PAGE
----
A crowd of nearly 75 gathered in Lakeview Sunday afternoon to march from the Belmont Red Line station to the AIDS Garden Chicago in support of abortion rights, gun control and ending racial injustice and oppression.
Drag queen artist and activist Joe Lewis, who goes by the name Jo MaMa, started planning the Chicago Reclaim Pride March in 2020, but said it almost never happened.
“Our community came under a bit of fire when we created the Chicago Black Drag Council,” MaMa said. “We’ve had quite a few people make hate videos. My property was stolen. I was dosed more than once and woke up in a hospital room not knowing what was happening to me.”
But Mom said the setbacks are part of the cost and told the crowd there is a cost to making change.
“So be prepared to pay those costs,” she said.
The march was held by the Drag March for Change and Pride Without Prejudice.
Tricia Holloway, the trans health manager at Howard Brown Health Center, a nonprofit LGBTQ health and social services provider, encouraged protesters to continue to show up, gather and attend protests.
“It’s important for us to be represented in so many spaces where we’re not seen,” Holloway said. “There are acts of violence and controls around us every day, and I’m here to say we won’t be controlled and we won’t accept your violence.”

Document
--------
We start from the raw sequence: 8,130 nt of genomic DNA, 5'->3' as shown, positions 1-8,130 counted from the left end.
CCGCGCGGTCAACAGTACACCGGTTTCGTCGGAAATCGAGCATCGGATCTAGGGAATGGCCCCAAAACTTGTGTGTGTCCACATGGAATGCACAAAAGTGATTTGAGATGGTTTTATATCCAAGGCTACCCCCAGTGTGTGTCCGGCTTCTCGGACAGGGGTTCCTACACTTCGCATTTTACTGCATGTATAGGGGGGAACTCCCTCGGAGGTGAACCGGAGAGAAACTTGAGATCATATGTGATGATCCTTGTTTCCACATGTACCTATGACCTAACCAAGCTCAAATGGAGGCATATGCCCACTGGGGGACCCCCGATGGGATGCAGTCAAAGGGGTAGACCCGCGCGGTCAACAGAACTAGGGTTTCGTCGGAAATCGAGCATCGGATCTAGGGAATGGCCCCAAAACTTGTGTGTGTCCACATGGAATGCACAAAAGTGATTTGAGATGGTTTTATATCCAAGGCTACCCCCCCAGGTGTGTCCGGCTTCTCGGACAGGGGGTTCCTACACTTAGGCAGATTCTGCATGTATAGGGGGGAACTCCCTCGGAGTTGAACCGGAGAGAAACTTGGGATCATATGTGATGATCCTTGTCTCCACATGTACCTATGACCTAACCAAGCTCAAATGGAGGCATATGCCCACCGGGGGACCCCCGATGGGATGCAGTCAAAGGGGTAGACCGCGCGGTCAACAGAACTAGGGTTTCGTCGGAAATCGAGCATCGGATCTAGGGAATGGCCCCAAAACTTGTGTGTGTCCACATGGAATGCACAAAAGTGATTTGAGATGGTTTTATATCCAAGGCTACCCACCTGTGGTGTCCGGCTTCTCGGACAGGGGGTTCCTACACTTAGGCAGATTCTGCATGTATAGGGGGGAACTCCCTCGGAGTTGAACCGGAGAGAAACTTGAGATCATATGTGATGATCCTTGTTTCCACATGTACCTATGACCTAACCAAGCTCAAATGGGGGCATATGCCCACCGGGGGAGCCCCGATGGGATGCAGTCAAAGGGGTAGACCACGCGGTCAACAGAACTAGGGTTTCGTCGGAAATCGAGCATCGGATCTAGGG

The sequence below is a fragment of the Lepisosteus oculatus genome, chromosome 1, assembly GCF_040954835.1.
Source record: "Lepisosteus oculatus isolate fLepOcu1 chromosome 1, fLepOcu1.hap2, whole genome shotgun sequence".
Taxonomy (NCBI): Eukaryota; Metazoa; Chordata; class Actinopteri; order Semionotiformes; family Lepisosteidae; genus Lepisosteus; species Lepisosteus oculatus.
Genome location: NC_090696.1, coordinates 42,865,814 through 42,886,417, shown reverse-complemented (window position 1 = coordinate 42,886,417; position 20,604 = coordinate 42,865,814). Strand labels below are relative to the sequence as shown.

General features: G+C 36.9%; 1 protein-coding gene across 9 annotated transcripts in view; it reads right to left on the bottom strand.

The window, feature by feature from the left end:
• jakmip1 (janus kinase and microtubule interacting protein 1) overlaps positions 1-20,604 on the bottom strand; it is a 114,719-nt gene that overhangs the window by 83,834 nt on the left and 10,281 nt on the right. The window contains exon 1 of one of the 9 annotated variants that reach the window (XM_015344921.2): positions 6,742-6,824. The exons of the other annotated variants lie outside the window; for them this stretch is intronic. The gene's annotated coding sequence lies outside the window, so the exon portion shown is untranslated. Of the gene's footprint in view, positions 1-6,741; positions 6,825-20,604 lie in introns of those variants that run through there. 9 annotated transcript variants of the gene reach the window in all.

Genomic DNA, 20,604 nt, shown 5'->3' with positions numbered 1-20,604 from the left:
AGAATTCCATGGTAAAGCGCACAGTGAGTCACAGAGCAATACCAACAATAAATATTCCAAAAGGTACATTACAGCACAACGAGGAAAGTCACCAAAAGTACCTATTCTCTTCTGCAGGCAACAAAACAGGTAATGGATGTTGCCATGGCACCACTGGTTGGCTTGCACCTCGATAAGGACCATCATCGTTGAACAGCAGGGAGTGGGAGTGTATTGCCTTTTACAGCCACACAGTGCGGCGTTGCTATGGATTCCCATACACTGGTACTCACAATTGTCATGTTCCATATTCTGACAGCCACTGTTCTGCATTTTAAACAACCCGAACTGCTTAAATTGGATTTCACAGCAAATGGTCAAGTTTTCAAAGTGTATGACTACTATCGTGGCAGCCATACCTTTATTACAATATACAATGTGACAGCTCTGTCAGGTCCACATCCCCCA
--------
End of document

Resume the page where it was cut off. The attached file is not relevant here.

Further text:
Stephanie Skora, the chief operating officer of Brave Space Alliance, agreed with Holloway’s message.
“We live, but we die, and we fight against that death,” Skora said. “For the people who aren’t used to showing up, or for the people who don’t show up until June, I want you to do a little better.”
One of the protesters, Sebastian Summers, said he was happy to come out and make a statement.
“This is my first drag march and I think it was great, and…in all the recent gun violence, I think this march has a newfound sense of urgency,” Summers said. “It’s so important what Jo has done here today for trans black lives, youth and the queer community here in Chicago.”
Miranda Lung, an old friend of Jo MaMa, described the march as impressive.
“I drove her home the day she thought of this, on her way back from a Black Lives Matter march in 2020,” Lung said. “It was so beautiful to see her bring our community together to celebrate black power and trans power and the power of us together.”
At the end of the march, Mama grabbed a picnic basket. Inside were packets of seeds for protesters to spread throughout the AIDS garden.
“Let’s see if they bloom next year and we’ll have flowers to pick and pass on to our next one,” Mom said. “I hope you can continue that work and keep your promises so we don’t have more system failures.”